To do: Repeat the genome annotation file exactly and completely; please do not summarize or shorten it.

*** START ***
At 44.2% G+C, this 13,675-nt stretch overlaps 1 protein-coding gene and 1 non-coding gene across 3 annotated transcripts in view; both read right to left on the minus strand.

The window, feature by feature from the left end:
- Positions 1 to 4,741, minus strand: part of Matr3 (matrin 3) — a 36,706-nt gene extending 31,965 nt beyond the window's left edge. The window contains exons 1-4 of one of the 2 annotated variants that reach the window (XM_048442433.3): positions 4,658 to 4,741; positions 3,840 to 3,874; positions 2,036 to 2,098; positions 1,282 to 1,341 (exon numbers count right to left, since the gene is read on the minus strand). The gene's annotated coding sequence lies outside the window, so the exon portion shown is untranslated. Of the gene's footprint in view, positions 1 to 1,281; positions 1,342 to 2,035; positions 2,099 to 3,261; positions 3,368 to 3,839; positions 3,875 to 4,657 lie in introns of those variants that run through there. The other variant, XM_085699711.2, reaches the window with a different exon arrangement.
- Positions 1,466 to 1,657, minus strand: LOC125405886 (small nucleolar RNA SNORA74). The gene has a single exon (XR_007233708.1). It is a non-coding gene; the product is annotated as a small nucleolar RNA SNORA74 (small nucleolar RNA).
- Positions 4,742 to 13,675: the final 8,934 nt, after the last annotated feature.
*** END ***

At 44.2% G+C, this 13,675-nt stretch overlaps 1 protein-coding gene and 1 non-coding gene across 3 annotated transcripts in view; both read right to left on the minus strand.

The window, feature by feature from the left end:
- Positions 1 to 4,741, minus strand: part of Matr3 (matrin 3) — a 36,706-nt gene extending 31,965 nt beyond the window's left edge. The window contains exons 1-4 of one of the 2 annotated variants that reach the window (XM_048442433.3): positions 4,658 to 4,741; positions 3,840 to 3,874; positions 2,036 to 2,098; positions 1,282 to 1,341 (exon numbers count right to left, since the gene is read on the minus strand). The gene's annotated coding sequence lies outside the window, so the exon portion shown is untranslated. Of the gene's footprint in view, positions 1 to 1,281; positions 1,342 to 2,035; positions 2,099 to 3,261; positions 3,368 to 3,839; positions 3,875 to 4,657 lie in introns of those variants that run through there. The other variant, XM_085699711.2, reaches the window with a different exon arrangement.
- Positions 1,466 to 1,657, minus strand: LOC125405886 (small nucleolar RNA SNORA74). The gene has a single exon (XR_007233708.1). It is a non-coding gene; the product is annotated as a small nucleolar RNA SNORA74 (small nucleolar RNA).
- Positions 4,742 to 13,675: the final 8,934 nt, after the last annotated feature.